The Rain Doesn’t Know Friends From Foes: Ramin Haerizadeh, Rokni Haerizadeh, Hesam Rahmanian

When:
Saturday, January 26, 2019 - 11:00 am @ 11:00 AM – 5:00 PM
2019-01-26T11:00:00-08:00
2019-01-26T17:00:00-08:00
Where:
Frye Art Museum
704 Terry Ave
Seattle WA 98104
Cost:
Free
Contact:
Frye Art Museum
206-622-9250

Rokni Haerizadeh. Letter! (still), 2014. Single-channel video (color, silent); 6:32 min. Courtesy of the artist and Gallery Isabelle van den Eynde.

Ramin Haerizadeh, Rokni Haerizadeh, and Hesam Rahmanian work collectively to create installations, paintings, and stop-motion animations that transform found materials in order to critically examine contemporary history-in-the-making. The Dubai-based artists’ animations are composed from thousands of individual works on paper, in which they collage and paint over printed stills from internet videos and television newscasts. By detaching news imagery from its original context, this body of work estranges and opens up its encoded meanings while interrogating the entertainment value of reportage and the voyeuristic role of the spectator as a passive consumer of mass-media spectacle. The artists’ ultimate aim is to break down the “othering” effect of virtual bystanding and promote recognition of our social interdependency and the value of solidarity.

The Rain Doesn’t Know Friends from Foes surveys the animations the artists have made to date and features a selection of related works on paper. The presentation marks the US debut of From Sea to Dawn (2016–17) and Macht Schon (2016), which reflect on the global immigration crisis. Also included are Big Rock Candy Mountain (2015), in which artifacts toppled by ISIS militants thwart their censors by mutating into fanciful mythic beasts; Letter! (2014), which amplifies the performative, media-induced hysteria of a protest by the radical activist group Femen; Reign of Winter (2012–13), a grotesque adaptation of the coverage of Prince William and Kate Middleton’s wedding that underscores the arcane, densely coded nature of ceremonial spectacles; and Just What Is It that Makes Today’s Homes So Different, So Appealing? (2010–11), in which media imagery from the 2009 Iranian demonstrations is transformed into a sordid pageant of monstrous animalistic humanoids. By turns joyously irreverent and intensely biting, the works presented here cast a satirical eye on representations of the present, foregrounding the irrationality and violence that underlie our hypermediated reality.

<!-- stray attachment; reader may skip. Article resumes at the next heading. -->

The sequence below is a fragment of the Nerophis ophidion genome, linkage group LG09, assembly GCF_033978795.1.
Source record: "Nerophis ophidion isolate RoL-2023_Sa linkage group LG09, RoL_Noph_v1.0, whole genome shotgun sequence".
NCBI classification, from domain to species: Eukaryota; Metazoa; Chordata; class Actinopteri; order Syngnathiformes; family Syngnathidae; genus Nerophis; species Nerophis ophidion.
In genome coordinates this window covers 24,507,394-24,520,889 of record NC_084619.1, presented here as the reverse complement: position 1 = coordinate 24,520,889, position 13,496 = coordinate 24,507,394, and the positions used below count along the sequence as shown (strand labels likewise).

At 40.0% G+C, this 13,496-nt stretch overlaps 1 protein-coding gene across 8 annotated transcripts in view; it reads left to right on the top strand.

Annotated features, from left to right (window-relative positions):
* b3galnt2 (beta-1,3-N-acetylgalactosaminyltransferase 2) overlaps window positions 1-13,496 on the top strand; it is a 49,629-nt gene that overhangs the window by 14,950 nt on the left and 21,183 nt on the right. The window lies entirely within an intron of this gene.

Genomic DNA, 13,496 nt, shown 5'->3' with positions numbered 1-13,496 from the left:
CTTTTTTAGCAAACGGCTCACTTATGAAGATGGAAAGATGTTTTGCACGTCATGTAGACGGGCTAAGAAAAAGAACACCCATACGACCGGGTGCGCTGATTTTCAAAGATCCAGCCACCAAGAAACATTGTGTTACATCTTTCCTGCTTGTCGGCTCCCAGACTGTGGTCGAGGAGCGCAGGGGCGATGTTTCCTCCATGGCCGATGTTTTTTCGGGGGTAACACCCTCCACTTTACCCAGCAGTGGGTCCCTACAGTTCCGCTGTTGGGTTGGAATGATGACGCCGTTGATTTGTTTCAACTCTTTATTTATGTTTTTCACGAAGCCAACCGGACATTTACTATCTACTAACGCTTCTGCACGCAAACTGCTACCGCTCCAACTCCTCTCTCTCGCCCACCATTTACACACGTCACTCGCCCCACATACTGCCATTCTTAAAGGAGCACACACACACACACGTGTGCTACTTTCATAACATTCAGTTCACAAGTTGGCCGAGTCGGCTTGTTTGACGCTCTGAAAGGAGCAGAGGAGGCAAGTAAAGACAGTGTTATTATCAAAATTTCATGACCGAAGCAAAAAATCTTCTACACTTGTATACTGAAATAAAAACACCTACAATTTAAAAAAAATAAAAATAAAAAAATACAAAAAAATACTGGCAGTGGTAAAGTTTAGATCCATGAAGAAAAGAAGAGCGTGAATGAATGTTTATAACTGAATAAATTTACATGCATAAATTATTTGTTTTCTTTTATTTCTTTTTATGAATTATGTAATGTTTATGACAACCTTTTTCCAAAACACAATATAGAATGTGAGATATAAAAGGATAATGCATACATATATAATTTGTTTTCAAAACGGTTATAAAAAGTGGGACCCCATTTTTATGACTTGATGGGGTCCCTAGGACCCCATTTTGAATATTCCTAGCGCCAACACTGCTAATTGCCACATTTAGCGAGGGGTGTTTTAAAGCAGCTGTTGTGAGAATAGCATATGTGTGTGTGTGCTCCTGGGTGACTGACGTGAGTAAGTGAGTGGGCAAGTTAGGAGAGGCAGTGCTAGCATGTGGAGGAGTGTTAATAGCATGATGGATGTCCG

Ramin Haerizadeh (b. 1975, Tehran, Iran), Rokni Haerizadeh (b. 1978, Tehran, Iran) and Hesam Rahmanian (b. 1980, Knoxville, Tennessee) have lived and worked together in Dubai since 2009. They create work independently and together in a collective that constantly grows and contracts to incorporate friends, writers, and artists. Their installations build upon their perception of life as theater while also exposing their process. Generally, their proposals begin with the “creatures” the three artists become, physically and mentally, through their work. Placing emphasis on the importance of “reporting on our time,” they wish to bring attention to the urgencies of the present moment while opening up questions over a spectrum of subjects such as views on art and culture, gender fluidity, and power mechanisms. The collaborative has presented solo exhibitions at Officine Grandi Riparazioni, Turin (2018), MACBA, Barcelona (2017), Institute of Contemporary Art, Boston (2015), and Kunsthalle Zurich (2015). A monograph of their work, entitled Ramin Haerizadeh Rokni Haerizadeh Hesam Rahmanian, was published by Mousse Publishing in 2015.

Subscribe and support CHS Contributors -- $1/$5/$10 per month

2 thoughts on “The Rain Doesn’t Know Friends From Foes: Ramin Haerizadeh, Rokni Haerizadeh, Hesam Rahmanian

  1. You could certainly see your enthusiasm iin thhe article you write.
    The world hopes for more passionate writers like you who aren’t afraid to mention how they believe.

    All the time follow your heart.

Leave a Reply

Your email address will not be published. Required fields are marked *

This site uses Akismet to reduce spam. Learn how your comment data is processed.